increased vehemence. Finally, Judge Young, who had already fined him ten dollars, said: “Sit down, Mr. Goodrich! If you don't sit down I will re-fine you!” Butterfield turned to Goodrich and said: “Go on, Goodrich, go on; such a thing as refinement never entered his Honor's head.” [Laughter].
PRESIDENT HARKER: The next number on the program is the discussion of the President's annual address, opened by John Barton Payne.
MR. PAYNE: Mr. President, the discussion of this topic, I think, aptly brings before the Association the pertinent inquiry as to why we are an Association. The objects of the Association, admirably expressed in its Constitution, have been fulfilled only in a theoretical way. It has not been successful in impressing itself upon the laws of this State. If the many admirable amendments and suggestions which we have adopted from year to year had been passed by the legislature and become laws, there would, indeed, be much cause for congratulation. The great need of the present hour is expedition in the administration of public justice--the determining of controversies in a speedy and proper manner.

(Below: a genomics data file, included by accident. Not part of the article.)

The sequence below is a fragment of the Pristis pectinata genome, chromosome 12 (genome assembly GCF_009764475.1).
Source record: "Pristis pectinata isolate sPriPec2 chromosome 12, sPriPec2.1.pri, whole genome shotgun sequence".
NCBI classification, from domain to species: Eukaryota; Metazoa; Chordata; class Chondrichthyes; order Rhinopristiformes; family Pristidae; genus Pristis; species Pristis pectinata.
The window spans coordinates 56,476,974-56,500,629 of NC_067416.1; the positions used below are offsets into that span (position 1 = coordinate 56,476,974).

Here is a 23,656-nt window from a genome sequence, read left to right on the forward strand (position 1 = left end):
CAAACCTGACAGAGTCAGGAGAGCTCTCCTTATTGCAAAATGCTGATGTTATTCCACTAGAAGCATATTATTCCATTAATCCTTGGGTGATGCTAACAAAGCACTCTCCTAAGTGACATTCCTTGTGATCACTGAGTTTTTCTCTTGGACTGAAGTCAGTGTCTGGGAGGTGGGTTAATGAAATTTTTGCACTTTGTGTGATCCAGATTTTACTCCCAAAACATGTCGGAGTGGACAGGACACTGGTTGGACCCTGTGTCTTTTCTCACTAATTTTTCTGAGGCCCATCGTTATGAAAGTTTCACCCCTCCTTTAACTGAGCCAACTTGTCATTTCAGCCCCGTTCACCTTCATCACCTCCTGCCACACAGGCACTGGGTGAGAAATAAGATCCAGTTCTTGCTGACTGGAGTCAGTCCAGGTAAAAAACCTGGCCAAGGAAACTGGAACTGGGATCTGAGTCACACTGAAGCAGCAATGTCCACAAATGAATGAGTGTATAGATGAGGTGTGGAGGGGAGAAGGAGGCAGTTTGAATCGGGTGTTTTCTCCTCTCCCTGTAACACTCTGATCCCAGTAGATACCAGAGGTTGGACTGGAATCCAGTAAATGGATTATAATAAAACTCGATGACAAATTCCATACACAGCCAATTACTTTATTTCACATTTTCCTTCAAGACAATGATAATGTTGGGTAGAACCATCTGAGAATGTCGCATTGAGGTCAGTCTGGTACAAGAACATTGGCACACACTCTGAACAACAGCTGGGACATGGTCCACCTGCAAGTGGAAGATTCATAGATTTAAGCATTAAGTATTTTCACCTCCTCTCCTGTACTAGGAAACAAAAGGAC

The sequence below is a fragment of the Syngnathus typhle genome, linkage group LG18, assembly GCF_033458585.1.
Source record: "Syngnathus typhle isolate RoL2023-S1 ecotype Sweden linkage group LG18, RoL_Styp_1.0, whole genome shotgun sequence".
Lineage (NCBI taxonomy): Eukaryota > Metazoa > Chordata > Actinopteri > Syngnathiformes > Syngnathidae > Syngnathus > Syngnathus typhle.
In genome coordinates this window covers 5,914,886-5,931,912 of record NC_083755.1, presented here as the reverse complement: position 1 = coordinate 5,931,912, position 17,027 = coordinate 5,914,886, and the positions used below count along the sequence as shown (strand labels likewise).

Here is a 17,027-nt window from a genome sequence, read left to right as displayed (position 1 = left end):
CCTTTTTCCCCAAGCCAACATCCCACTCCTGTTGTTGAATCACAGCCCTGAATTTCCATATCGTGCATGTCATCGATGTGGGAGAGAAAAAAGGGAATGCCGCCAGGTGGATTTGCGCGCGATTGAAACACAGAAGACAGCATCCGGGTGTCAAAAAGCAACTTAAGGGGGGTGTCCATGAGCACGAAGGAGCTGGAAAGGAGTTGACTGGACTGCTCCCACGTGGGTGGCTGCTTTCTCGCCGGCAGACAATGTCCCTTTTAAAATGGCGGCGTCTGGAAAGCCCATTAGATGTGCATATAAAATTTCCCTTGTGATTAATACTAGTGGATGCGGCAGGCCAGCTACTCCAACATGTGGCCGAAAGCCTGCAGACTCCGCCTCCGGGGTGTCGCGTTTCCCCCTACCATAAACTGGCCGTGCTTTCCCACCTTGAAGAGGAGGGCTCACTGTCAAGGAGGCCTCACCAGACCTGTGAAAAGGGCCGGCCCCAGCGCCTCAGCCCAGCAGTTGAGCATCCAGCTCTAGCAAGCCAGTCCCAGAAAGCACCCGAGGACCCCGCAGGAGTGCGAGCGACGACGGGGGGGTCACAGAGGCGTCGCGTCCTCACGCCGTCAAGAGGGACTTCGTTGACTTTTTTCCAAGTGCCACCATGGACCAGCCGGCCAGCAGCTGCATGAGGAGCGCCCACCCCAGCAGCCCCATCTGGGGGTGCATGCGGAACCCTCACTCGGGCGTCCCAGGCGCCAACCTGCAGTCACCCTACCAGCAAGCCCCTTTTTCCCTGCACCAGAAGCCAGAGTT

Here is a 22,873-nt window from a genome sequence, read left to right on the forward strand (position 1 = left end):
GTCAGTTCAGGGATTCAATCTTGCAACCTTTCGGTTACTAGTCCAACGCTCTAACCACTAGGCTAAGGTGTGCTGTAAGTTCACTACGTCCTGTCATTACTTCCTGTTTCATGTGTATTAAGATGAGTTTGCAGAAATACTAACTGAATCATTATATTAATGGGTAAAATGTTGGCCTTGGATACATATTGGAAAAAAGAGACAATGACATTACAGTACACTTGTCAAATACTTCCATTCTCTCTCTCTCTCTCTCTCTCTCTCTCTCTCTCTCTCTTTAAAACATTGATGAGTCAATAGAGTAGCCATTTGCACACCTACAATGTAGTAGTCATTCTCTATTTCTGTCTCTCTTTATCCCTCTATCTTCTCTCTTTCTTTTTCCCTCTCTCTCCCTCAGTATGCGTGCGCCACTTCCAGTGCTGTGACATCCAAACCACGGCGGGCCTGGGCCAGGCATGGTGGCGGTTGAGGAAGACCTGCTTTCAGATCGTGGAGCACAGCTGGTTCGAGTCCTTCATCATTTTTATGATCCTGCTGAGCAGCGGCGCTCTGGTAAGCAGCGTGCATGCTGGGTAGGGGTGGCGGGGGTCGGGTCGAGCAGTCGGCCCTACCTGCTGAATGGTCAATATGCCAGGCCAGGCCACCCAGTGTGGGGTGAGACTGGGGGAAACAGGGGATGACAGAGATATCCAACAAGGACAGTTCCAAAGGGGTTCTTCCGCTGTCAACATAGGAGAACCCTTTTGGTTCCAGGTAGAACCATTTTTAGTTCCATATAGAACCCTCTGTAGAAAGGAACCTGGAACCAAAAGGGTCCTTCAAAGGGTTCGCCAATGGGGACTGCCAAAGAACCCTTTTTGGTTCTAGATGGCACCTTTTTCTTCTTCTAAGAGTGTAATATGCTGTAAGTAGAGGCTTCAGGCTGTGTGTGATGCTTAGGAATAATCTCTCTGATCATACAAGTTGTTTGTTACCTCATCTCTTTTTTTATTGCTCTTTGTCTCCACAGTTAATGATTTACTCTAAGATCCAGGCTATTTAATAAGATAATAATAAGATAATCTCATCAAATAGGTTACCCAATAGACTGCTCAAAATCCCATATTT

I know less about the law as administered throughout the State at large than about the law as administered in Chicago. There we have a practical denial of justice. Many men think this is to be charged to our procedure. I think, in part, this is true. In a great part it is to be charged to the individuals who now occupy the bench in Chicago. There is an impression prevailing that there is a marked_distinction between the powers of a judge sitting upon the Federal bench and a judge sitting upon a State bench; that upon the Federal bench the judges are clothed with the power and dignity which have come down to us from common law; that upon the State bench the judges are moderators selected at popular elections because of their capacity for getting votes, and they are expected to administer their courts very much as the president of a town meeting administers the affairs of the town. Now, that is theoretical, in a sense; but it is distressingly practical as applied to every-day life. There might be some amendments which would be helpful, but greater help could come if the judges themselves realized their responsibilities and were willing to assume those responsibilities. It is true, notwithstanding the discussion of yesterday, that very much may be done by legislation to help expedite business.